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The initial divisions of the fertilized ovum (zygote) create a mass of cells (blastocyst) consisting of an inner cell mass (the embryonic disk) surrounded by an outer layer (the trophoblast). The cells of the trophoblast actively penetrate the endometrium and form the placenta.

The cells of the embryonic disk are totipotential (ie, they have the capacity to produce all cells of the body). Initial differentiation into the three primary germ layers—ectoderm, mesoderm, and endoderm—ultimately gives rise to the organs of the body through division, organization, and differentiation. The mass of primitive cells from which an organ develops is known as the anlage. A fully developed organ is composed of highly differentiated cells committed to the performance of particular functions and having limited residual capacity for division. Most human organs are fully formed and functional at birth. Organs such as the heart complete development earlier in fetal life than others such as the lung, which reaches maturity after the thirty-fourth week. The brain shows considerable development after birth, attaining maturity at about age 7 years. Sexual development culminates at puberty.


Figure 15–1.

Abnormal organ development.


Failure of development of a primitive organ anlage in the embryo results in agenesis—complete absence of the organ. Agenesis of a vital organ such as the heart or brain leads to death of the fetus in utero. If the tissue is not vital or is one of a pair of organs, such as a kidney, the remainder of the embryo may develop normally.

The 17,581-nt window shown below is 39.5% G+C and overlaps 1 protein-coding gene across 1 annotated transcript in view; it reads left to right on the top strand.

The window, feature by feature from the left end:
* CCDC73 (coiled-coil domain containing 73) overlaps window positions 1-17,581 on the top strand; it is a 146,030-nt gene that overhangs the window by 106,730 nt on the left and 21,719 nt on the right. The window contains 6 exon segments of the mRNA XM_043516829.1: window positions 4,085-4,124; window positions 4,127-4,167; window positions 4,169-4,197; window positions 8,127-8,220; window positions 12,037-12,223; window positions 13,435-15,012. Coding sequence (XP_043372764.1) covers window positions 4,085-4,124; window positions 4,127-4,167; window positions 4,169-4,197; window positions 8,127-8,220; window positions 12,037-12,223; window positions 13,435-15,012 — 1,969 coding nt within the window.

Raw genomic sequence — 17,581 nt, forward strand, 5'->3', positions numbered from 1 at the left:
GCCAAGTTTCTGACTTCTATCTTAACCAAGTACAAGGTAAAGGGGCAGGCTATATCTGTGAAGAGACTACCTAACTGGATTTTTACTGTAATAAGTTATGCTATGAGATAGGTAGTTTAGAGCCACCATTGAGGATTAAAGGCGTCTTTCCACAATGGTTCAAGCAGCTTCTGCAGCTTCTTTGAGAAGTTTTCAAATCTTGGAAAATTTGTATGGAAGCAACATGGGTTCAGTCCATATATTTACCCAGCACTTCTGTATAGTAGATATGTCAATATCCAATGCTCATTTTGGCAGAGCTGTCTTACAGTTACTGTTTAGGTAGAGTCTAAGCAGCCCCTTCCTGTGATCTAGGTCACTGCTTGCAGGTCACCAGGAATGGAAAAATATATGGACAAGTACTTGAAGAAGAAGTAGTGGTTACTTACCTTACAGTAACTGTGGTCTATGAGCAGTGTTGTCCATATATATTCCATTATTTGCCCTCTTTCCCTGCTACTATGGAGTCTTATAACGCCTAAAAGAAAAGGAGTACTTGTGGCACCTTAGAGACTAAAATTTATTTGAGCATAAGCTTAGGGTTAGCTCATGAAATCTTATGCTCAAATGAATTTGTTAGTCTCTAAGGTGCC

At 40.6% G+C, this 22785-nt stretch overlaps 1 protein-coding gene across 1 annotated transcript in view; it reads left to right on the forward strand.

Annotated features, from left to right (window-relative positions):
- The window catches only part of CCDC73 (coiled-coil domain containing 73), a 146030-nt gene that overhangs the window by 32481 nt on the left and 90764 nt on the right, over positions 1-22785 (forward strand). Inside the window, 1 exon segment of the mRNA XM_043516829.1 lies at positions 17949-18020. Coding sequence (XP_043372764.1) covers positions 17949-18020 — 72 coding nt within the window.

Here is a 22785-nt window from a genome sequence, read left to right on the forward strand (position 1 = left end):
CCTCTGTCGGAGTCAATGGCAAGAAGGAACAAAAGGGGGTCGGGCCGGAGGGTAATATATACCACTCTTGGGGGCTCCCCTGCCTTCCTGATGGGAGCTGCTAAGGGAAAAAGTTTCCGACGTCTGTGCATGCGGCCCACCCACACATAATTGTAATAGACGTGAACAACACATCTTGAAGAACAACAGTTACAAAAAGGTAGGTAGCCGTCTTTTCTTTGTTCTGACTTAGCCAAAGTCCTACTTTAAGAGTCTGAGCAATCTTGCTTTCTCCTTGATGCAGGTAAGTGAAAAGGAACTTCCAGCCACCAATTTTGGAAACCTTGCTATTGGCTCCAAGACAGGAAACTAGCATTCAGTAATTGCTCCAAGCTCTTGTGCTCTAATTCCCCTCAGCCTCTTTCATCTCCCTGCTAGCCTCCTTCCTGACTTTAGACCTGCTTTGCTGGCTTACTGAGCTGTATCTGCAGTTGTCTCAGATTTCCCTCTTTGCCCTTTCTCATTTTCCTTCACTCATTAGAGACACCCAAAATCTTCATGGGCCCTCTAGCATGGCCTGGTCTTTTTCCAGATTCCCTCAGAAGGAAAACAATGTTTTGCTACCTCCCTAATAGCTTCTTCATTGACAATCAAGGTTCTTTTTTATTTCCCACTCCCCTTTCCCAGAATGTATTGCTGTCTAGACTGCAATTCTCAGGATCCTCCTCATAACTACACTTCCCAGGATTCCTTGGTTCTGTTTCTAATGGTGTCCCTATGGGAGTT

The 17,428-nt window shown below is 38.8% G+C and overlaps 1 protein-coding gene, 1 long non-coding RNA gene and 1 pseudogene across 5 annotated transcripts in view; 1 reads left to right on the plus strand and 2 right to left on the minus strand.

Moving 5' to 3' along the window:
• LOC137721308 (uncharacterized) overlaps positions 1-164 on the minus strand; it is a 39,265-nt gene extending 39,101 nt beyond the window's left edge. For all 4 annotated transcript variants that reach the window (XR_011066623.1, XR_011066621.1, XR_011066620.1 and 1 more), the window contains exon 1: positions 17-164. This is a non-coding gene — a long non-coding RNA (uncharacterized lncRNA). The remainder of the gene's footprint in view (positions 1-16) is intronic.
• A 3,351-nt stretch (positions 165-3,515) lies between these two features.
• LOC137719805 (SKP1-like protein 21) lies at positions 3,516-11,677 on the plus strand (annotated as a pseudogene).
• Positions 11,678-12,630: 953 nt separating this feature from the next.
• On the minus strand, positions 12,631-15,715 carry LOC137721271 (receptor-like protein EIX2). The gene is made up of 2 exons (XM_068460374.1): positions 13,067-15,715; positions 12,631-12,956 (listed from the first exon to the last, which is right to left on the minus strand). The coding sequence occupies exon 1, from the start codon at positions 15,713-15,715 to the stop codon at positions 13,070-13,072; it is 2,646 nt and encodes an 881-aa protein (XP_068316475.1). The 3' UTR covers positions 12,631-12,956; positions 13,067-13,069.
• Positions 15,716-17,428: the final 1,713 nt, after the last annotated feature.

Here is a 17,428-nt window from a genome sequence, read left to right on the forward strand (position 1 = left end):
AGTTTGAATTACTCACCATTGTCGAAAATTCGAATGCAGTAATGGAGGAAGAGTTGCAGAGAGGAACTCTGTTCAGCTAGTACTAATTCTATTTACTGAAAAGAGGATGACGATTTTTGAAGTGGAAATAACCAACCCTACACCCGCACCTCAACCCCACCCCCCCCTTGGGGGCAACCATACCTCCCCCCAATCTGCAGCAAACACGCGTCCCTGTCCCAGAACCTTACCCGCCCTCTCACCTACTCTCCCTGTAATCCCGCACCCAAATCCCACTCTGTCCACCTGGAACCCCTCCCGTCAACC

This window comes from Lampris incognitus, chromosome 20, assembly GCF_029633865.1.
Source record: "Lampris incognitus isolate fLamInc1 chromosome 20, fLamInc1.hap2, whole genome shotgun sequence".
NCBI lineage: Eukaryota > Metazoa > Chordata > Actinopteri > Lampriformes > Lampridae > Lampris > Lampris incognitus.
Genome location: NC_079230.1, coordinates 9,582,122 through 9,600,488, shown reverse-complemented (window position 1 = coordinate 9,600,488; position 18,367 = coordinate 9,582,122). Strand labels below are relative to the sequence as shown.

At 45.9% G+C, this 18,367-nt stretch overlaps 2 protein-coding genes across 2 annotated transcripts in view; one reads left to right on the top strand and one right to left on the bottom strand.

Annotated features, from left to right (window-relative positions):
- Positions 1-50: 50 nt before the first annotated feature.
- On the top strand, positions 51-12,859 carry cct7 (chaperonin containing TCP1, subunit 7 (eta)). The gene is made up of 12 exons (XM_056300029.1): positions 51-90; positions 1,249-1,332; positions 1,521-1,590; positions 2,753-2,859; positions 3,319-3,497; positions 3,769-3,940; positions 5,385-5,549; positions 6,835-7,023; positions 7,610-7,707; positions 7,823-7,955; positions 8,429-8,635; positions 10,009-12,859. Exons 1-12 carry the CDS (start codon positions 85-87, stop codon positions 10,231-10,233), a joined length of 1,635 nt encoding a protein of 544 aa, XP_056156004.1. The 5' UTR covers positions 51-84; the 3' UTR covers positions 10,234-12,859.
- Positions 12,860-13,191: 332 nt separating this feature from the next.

Abnormal differentiation of the anlage leads to a structurally abnormal organ. For example, in renal dysgenesis, a mass of tissue composed of abnormal epithelium-lined cysts and mesenchymal tissues such as cartilage is found instead of a normal kidney (Figure 15-2). Dysgenesis sometimes affects only part of an organ.

Figure 15–2.

Renal dysgenesis. The kidney is grossly abnormal and shows multiple cysts. (The nodular structures seen on this surface view were filled with fluid when cut open.)

Hypoplasia and Aplasia

When the anlage differentiates normally but growth or development ends prematurely, a structurally normal but small organ results (hypoplasia). In aplasia, the organ is completely absent. Aplasia can be distinguished from agenesis only if an undeveloped anlage or its vascular connections can be identified. In agenesis, there is no anlage or vascular pedicle.

Causes of Fetal Abnormalities

In most instances, the exact cause of fetal abnormalities is unknown. Known causes fall into two major groups: those affecting the genome and those acting mainly on the proliferating cells of the embryo or fetus. Almost ...

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